Western developed nations’ monetary policies are the main source of global financial volatility, not China’s currency devaluation or stock market rout, China’s official Xinhua News Agency wrote in a commentary.
Blaming China is “unfair and groundless” because the onus is on Western developed countries for pumping “hot money” into emerging markets after 2008, helping to “create froth and dampen policy makers’ efforts to reduce leverage,” according to the unsigned piece published Thursday.
“Drastic changes in the value of major currencies” make financial markets even more turbulent, with the Federal Reserve’s signals of a possible interest-rate increase causing capital to flow back to the U.S., according to the commentary.
It’s the latest in China’s blame game with the U.S. over the trigger for the recent volatility in global financial markets. Chinese policy makers regularly use official media to send messages, and commentaries generally reflect the thinking of the ruling Communist Party’s elite.
The prolonged European debt crisis has also cast a pall on the world’s economic recovery, with geopolitical issues and terrorism adding “uncertainties,” Xinhua said.
Chinese stocks’ influence on the global market is mainly “psychological,” because local investors are banned from direct foreign equities trading and overseas investors can invest only via closely managed arrangements, Xinhua said. The yuan’s depreciation too has had a limited effect because the currency isn’t fully convertible, the news service said.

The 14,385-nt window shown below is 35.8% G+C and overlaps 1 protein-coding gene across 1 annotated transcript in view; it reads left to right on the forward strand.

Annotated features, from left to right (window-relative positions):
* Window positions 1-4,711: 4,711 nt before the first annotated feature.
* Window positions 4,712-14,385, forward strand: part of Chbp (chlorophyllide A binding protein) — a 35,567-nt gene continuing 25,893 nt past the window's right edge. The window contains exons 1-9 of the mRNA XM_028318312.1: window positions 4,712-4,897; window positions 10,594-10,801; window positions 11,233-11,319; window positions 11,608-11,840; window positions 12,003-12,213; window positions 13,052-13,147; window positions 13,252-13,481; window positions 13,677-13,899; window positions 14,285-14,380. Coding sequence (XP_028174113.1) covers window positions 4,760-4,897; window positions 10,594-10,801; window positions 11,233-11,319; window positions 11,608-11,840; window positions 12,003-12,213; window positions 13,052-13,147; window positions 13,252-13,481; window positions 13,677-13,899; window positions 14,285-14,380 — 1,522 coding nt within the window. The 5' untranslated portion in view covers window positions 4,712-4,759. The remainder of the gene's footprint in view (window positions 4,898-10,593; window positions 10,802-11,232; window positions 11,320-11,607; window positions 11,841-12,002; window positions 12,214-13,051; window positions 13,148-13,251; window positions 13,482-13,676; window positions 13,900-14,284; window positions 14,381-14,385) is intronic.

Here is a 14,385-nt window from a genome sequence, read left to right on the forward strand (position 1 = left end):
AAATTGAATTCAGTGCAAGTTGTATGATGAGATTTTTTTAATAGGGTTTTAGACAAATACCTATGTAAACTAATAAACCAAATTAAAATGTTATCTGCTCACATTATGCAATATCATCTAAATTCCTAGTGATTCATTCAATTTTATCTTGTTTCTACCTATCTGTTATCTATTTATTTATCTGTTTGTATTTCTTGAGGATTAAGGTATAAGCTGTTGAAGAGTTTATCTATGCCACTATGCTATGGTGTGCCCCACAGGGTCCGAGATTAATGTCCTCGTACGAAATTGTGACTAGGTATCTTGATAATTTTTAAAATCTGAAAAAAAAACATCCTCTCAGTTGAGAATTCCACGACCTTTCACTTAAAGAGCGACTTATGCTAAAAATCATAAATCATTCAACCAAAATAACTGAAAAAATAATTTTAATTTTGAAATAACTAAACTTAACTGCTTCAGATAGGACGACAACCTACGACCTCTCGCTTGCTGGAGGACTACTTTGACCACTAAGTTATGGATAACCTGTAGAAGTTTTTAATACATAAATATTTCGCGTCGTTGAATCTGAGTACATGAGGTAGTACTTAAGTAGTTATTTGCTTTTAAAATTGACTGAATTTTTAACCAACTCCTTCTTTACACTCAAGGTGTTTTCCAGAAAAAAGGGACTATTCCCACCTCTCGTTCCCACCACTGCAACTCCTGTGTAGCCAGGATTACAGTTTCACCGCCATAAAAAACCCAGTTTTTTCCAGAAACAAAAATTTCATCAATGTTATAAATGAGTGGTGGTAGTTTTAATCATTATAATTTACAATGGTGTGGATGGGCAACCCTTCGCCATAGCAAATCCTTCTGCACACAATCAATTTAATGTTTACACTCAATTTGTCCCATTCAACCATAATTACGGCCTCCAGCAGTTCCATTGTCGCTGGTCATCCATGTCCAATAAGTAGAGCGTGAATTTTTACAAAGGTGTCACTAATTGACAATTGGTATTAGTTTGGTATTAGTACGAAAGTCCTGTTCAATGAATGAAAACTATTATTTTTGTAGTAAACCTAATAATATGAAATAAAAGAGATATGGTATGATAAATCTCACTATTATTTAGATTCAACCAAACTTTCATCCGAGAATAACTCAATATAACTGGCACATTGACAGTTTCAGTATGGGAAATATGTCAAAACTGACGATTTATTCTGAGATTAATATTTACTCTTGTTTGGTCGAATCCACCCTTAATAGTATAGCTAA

“Recent sell-offs in China’s stock market dominated by irrational retail investors were just out of panic,” according to the commentary.
Citing Apple Inc. Chief Executive Officer Tim Cook and investor Jim Rogers’ confidence in China over the longer term, Xinhua said China’s economic fundamentals “are stable, with glimmering signs of improvement.”
“Although the Chinese economy is slowing down amid headwinds, it is still expanding at one of the fastest speed in the world,” according to the commentary. “The services sector increased 8.4 percent in the first half of 2015 and it accounted for 49.5 percent of China’s GDP.”
Chinese shares snapped a five-day losing streak on Thursday after the dollar strengthened and stocks extended gains in response to the U.S. economy growing more than forecast in the second quarter.
“The current financial turmoil is a reflection of many complicated problems, most of which arise from Western countries, not from China,” the commentary said.